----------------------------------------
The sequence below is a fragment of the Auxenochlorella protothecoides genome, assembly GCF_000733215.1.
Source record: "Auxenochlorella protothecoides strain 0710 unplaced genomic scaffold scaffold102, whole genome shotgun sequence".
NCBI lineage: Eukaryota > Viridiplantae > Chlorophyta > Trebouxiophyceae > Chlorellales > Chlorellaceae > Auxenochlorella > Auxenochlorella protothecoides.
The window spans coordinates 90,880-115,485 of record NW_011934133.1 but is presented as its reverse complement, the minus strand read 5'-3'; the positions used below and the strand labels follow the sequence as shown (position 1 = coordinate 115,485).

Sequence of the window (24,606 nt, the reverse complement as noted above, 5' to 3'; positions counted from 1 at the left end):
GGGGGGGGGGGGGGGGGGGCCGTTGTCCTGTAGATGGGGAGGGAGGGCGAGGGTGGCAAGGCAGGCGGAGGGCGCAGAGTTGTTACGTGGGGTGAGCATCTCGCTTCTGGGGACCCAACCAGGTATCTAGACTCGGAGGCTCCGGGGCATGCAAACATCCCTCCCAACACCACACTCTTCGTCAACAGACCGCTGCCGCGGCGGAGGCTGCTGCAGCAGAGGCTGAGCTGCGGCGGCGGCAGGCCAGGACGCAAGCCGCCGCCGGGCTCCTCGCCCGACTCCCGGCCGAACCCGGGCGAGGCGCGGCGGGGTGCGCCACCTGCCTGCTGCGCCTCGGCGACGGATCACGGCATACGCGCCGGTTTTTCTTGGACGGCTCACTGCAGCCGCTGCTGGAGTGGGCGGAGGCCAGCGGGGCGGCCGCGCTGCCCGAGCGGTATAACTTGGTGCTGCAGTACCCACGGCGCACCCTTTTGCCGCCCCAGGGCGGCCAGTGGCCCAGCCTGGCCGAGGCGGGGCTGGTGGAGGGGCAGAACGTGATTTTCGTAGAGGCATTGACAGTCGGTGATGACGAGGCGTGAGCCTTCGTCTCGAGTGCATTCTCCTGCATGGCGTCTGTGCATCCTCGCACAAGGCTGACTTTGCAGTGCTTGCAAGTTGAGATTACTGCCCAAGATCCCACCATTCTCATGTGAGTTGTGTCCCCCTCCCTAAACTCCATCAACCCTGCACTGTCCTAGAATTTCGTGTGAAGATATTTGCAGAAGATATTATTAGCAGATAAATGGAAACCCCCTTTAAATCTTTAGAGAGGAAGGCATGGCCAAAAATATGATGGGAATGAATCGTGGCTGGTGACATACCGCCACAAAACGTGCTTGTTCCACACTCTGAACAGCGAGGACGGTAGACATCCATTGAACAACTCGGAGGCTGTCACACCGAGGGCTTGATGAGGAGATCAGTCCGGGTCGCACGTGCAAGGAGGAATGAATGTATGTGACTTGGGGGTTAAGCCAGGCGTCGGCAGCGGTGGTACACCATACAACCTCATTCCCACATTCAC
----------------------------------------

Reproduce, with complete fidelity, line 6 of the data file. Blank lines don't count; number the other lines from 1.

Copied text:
GGGGGGGGGGGGGGGGGGGCCGTTGTCCTGTAGATGGGGAGGGAGGGCGAGGGTGGCAAGGCAGGCGGAGGGCGCAGAGTTGTTACGTGGGGTGAGCATCTCGCTTCTGGGGACCCAACCAGGTATCTAGACTCGGAGGCTCCGGGGCATGCAAACATCCCTCCCAACACCACACTCTTCGTCAACAGACCGCTGCCGCGGCGGAGGCTGCTGCAGCAGAGGCTGAGCTGCGGCGGCGGCAGGCCAGGACGCAAGCCGCCGCCGGGCTCCTCGCCCGACTCCCGGCCGAACCCGGGCGAGGCGCGGCGGGGTGCGCCACCTGCCTGCTGCGCCTCGGCGACGGATCACGGCATACGCGCCGGTTTTTCTTGGACGGCTCACTGCAGCCGCTGCTGGAGTGGGCGGAGGCCAGCGGGGCGGCCGCGCTGCCCGAGCGGTATAACTTGGTGCTGCAGTACCCACGGCGCACCCTTTTGCCGCCCCAGGGCGGCCAGTGGCCCAGCCTGGCCGAGGCGGGGCTGGTGGAGGGGCAGAACGTGATTTTCGTAGAGGCATTGACAGTCGGTGATGACGAGGCGTGAGCCTTCGTCTCGAGTGCATTCTCCTGCATGGCGTCTGTGCATCCTCGCACAAGGCTGACTTTGCAGTGCTTGCAAGTTGAGATTACTGCCCAAGATCCCACCATTCTCATGTGAGTTGTGTCCCCCTCCCTAAACTCCATCAACCCTGCACTGTCCTAGAATTTCGTGTGAAGATATTTGCAGAAGATATTATTAGCAGATAAATGGAAACCCCCTTTAAATCTTTAGAGAGGAAGGCATGGCCAAAAATATGATGGGAATGAATCGTGGCTGGTGACATACCGCCACAAAACGTGCTTGTTCCACACTCTGAACAGCGAGGACGGTAGACATCCATTGAACAACTCGGAGGCTGTCACACCGAGGGCTTGATGAGGAGATCAGTCCGGGTCGCACGTGCAAGGAGGAATGAATGTATGTGACTTGGGGGTTAAGCCAGGCGTCGGCAGCGGTGGTACACCATACAACCTCATTCCCACATTCAC